Author + information
- Received October 9, 2013
- Revision received December 9, 2013
- Accepted January 7, 2014
- Published online April 15, 2014.
- Peter Weeke, MD∗,†,
- Jonathan D. Mosley, MD, PhD∗,
- David Hanna, BS‡,
- Jessica T. Delaney, MD∗,
- Christian Shaffer, BS∗,
- Quinn S. Wells, MD∗,
- Sara Van Driest, MD, PhD§,
- Jason H. Karnes, PharmD, PhD∗,
- Christie Ingram, BS∗,
- Yan Guo, PhD||,
- Yu Shyr, PhD||,
- Kris Norris, RN∗,
- Prince J. Kannankeril, MD§,
- Andrea H. Ramirez, MD∗,
- Joshua D. Smith, BS‡,
- Elaine R. Mardis, PhD¶,
- Deborah Nickerson, PhD‡,
- Alfred L. George Jr., MD# and
- Dan M. Roden, MD#∗ ()
- ∗Department of Medicine, Vanderbilt University, Nashville, Tennessee
- †Department of Cardiology, Copenhagen University Hospital, Gentofte, Denmark
- ‡Department of Genome Sciences, University of Washington, Seattle, Washington
- §Department of Pediatrics, Vanderbilt University School of Medicine, Nashville, Tennessee
- ||Vanderbilt Technologies for Advanced Genomics Analysis and Research Design, Nashville, Tennessee
- ¶The Genome Institute, Washington University, St. Louis, Missouri
- #Departments of Medicine and Pharmacology, Vanderbilt University, Nashville, Tennessee
- ↵∗Reprint requests and correspondence
: Dr. Dan M. Roden, Vanderbilt University School of Medicine, 1285 Medical Research Building IV, Nashville, Tennessee 37232.
Objectives The aim of this study was to test the hypothesis that rare variants are associated with drug-induced long QT interval syndrome (diLQTS) and torsades de pointes.
Background diLQTS is associated with the potentially fatal arrhythmia torsades de pointes. The contribution of rare genetic variants to the underlying genetic framework predisposing to diLQTS has not been systematically examined.
Methods We performed whole-exome sequencing on 65 diLQTS patients and 148 drug-exposed control subjects of European descent. We used rare variant analyses (variable threshold and sequence kernel association test) and gene-set analyses to identify genes enriched with rare amino acid coding (AAC) variants associated with diLQTS. Significant associations were reanalyzed by comparing diLQTS patients with 515 ethnically matched control subjects from the National Heart, Lung, and Blood Grand Opportunity Exome Sequencing Project.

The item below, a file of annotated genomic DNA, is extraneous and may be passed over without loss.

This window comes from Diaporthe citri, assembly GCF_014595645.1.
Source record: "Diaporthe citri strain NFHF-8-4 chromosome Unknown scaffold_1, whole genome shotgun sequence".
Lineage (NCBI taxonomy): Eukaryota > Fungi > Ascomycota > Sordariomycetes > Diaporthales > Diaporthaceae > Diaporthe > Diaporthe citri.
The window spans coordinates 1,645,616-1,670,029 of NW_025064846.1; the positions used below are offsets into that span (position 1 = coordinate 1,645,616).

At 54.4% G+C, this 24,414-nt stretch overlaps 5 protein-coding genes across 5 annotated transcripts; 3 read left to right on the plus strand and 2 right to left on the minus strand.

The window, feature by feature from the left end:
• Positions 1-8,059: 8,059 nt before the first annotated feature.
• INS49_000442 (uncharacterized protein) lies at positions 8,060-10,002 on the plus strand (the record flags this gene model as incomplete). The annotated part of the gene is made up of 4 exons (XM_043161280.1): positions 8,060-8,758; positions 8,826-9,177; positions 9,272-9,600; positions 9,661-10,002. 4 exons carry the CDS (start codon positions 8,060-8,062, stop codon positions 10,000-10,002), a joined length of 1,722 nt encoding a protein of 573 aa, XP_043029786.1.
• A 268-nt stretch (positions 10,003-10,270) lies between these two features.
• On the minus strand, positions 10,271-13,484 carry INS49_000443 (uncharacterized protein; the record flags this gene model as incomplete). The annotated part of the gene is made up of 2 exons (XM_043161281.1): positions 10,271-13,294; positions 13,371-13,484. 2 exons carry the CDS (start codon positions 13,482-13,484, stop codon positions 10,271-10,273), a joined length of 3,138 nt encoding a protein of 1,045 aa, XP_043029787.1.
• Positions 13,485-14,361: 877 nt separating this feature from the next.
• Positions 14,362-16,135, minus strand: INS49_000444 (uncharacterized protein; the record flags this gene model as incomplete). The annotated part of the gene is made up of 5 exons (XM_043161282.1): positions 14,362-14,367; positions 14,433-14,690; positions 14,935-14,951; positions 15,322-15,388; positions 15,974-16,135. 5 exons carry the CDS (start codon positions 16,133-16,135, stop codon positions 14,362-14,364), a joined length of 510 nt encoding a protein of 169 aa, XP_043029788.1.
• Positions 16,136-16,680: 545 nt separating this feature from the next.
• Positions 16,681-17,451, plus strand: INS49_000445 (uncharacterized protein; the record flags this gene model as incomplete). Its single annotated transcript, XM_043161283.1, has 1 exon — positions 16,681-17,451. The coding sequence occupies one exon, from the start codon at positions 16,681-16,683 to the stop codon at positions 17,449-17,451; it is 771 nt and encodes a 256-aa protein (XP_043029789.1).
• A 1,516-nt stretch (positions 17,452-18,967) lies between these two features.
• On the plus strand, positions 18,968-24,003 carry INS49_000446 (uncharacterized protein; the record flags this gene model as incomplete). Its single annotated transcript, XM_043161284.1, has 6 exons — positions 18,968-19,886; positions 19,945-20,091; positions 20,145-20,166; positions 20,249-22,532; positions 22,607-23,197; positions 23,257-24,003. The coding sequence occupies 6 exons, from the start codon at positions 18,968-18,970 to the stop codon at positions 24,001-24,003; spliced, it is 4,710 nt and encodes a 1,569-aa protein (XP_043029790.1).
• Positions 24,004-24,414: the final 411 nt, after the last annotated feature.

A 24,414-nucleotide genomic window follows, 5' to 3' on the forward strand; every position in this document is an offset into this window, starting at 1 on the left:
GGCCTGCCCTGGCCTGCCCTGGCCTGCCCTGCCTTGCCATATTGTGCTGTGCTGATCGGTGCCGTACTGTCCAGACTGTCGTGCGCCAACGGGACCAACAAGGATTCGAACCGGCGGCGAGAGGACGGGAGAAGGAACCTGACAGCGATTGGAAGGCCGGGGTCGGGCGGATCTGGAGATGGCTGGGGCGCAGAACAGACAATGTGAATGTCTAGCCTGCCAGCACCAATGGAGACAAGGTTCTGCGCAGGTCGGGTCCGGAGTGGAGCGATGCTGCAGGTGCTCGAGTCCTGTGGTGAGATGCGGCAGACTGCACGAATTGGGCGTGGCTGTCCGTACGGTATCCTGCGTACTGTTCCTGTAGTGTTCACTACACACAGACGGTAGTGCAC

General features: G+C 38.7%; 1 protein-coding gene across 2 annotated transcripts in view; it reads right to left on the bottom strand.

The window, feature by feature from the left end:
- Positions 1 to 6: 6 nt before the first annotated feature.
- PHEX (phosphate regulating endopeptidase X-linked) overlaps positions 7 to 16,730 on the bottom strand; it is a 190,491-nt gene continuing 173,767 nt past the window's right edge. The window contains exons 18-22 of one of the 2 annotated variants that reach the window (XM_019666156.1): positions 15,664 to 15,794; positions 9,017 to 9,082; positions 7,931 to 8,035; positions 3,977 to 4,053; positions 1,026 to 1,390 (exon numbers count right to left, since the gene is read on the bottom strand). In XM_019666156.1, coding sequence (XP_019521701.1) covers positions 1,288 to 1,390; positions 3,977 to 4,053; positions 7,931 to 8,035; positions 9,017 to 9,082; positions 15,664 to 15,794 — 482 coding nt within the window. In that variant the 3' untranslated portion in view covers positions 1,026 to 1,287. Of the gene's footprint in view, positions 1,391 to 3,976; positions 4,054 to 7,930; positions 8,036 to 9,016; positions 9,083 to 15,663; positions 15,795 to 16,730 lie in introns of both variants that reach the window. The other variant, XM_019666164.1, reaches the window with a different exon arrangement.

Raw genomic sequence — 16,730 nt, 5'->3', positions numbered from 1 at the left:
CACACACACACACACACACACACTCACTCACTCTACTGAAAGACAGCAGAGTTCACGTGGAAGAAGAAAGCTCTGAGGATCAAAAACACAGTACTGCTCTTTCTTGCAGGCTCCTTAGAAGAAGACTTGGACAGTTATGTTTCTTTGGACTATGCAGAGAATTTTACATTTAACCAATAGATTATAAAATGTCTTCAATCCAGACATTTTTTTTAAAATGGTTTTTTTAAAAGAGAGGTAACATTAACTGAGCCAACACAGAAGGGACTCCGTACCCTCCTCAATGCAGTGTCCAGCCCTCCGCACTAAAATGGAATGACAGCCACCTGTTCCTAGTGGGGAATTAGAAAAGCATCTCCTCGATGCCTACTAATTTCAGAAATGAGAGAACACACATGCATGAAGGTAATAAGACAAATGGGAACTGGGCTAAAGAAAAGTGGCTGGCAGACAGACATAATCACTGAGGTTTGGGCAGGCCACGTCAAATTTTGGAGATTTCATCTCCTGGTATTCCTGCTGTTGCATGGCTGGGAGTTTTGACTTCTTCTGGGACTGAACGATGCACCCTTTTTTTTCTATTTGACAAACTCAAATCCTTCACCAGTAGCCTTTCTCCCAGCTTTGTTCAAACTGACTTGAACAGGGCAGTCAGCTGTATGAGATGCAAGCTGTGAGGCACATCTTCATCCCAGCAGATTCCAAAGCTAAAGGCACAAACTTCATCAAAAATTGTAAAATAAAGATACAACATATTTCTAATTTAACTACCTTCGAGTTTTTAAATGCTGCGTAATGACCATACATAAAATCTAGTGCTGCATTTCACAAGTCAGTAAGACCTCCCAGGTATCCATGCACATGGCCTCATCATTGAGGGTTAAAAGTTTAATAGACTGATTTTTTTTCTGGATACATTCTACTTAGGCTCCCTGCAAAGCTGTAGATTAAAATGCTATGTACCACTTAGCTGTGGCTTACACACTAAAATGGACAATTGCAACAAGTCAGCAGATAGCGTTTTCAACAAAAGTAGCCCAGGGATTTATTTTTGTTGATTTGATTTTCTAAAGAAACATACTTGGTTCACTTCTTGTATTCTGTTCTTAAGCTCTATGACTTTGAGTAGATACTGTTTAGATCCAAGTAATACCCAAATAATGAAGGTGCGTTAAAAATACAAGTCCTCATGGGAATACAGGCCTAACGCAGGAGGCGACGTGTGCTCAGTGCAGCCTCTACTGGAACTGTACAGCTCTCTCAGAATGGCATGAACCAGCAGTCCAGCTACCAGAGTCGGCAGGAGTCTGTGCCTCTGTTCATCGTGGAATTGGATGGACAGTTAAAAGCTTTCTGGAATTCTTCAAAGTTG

Results Rare variants in 7 genes were enriched in the diLQTS patients according to the sequence kernel association test or variable threshold compared with drug-exposed controls (p < 0.001). Of these, we replicated the diLQTS associations for KCNE1 and ACN9 using 515 Exome Sequencing Project control subjects (p < 0.05). A total of 37% of the diLQTS patients also had 1 or more rare AAC variants compared with 21% of control subjects (p = 0.009), in a pre-defined set of 7 congenital long QT interval syndrome (cLQTS) genes encoding potassium channels or channel modulators (KCNE1, KCNE2, KCNH2, KCNJ2, KCNJ5, KCNQ1, AKAP9).
Conclusions By combining whole-exome sequencing with aggregated rare variant analyses, we implicate rare variants in KCNE1 and ACN9 as risk factors for diLQTS. Moreover, diLQTS patients were more burdened by rare AAC variants in cLQTS genes encoding potassium channel modulators, supporting the idea that multiple rare variants, notably across cLQTS genes, predispose to diLQTS.
This study was supported by the Pharmacogenomics of Arrhythmia Therapy site and the Deep Sequencing Resources of the Pharmacogenetics Research Network (grants U19HL065962, U19HL069757, and U01 GM97119), by a grant from the Fondation Leducq (Trans-Atlantic Network of Excellence “Alliance Against Sudden Cardiac Death,” 05 CVD 01), the Vanderbilt Ingram Cancer Center (P30 CA68485), the Vanderbilt Vision Center (P30 EY08126), NIH/NCRR (G20 RR030956), and a training grant in Clinical Pharmacology GM07569. Dr. Weeke was funded by an unrestricted research grant from the Tryg Foundation (J.nr. 7343-09, TrygFonden, Denmark).
Drs. Roden and George hold U.S. Letters Patent No. 6,458,542, issued October 1, 2002, for the “Method of Screening for Susceptibility to Drug-Induced Cardiac Arrhythmia,” focusing on the D85N variant; both have received past royalties. Dr. George has received additional funding to his institution by Gilead Sciences to study proprietary compounds, but unrelated to the present study. All other authors have reported that they have no relationships relevant to the contents of this paper to disclose.
- Received October 9, 2013.
- Revision received December 9, 2013.
- Accepted January 7, 2014.
- American College of Cardiology Foundation